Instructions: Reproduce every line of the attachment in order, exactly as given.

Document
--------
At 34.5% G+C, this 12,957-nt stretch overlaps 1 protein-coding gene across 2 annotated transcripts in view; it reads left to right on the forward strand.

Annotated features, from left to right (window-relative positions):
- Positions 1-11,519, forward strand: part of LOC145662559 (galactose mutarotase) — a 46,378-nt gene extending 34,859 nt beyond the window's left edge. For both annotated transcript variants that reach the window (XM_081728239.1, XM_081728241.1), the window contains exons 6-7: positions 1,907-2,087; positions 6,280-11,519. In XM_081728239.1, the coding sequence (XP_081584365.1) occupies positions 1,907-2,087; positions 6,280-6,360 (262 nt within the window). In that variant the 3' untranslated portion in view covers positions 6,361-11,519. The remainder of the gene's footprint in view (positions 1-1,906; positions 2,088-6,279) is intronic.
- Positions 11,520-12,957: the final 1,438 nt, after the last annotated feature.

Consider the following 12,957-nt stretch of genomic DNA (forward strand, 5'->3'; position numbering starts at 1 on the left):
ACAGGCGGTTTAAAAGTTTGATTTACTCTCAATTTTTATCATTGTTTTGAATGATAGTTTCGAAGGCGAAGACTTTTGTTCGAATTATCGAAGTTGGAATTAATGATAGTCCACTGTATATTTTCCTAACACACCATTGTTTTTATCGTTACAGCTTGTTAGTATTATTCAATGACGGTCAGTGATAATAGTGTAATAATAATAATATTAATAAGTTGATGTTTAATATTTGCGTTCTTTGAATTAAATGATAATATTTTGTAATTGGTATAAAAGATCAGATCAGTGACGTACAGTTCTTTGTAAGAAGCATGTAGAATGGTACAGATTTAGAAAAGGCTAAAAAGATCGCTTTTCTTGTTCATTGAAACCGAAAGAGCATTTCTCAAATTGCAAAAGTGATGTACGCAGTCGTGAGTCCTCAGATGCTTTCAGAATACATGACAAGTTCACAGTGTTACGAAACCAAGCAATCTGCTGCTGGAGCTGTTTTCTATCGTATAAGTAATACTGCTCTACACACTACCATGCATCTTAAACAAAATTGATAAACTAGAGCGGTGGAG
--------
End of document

At 34.5% G+C, this 12,957-nt stretch overlaps 1 protein-coding gene across 2 annotated transcripts in view; it reads left to right on the forward strand.

Annotated features, from left to right (window-relative positions):
- Positions 1-11,519, forward strand: part of LOC145662559 (galactose mutarotase) — a 46,378-nt gene extending 34,859 nt beyond the window's left edge. For both annotated transcript variants that reach the window (XM_081728239.1, XM_081728241.1), the window contains exons 6-7: positions 1,907-2,087; positions 6,280-11,519. In XM_081728239.1, the coding sequence (XP_081584365.1) occupies positions 1,907-2,087; positions 6,280-6,360 (262 nt within the window). In that variant the 3' untranslated portion in view covers positions 6,361-11,519. The remainder of the gene's footprint in view (positions 1-1,906; positions 2,088-6,279) is intronic.
- Positions 11,520-12,957: the final 1,438 nt, after the last annotated feature.

Consider the following 12,957-nt stretch of genomic DNA (forward strand, 5'->3'; position numbering starts at 1 on the left):
ACAGGCGGTTTAAAAGTTTGATTTACTCTCAATTTTTATCATTGTTTTGAATGATAGTTTCGAAGGCGAAGACTTTTGTTCGAATTATCGAAGTTGGAATTAATGATAGTCCACTGTATATTTTCCTAACACACCATTGTTTTTATCGTTACAGCTTGTTAGTATTATTCAATGACGGTCAGTGATAATAGTGTAATAATAATAATATTAATAAGTTGATGTTTAATATTTGCGTTCTTTGAATTAAATGATAATATTTTGTAATTGGTATAAAAGATCAGATCAGTGACGTACAGTTCTTTGTAAGAAGCATGTAGAATGGTACAGATTTAGAAAAGGCTAAAAAGATCGCTTTTCTTGTTCATTGAAACCGAAAGAGCATTTCTCAAATTGCAAAAGTGATGTACGCAGTCGTGAGTCCTCAGATGCTTTCAGAATACATGACAAGTTCACAGTGTTACGAAACCAAGCAATCTGCTGCTGGAGCTGTTTTCTATCGTATAAGTAATACTGCTCTACACACTACCATGCATCTTAAACAAAATTGATAAACTAGAGCGGTGGAG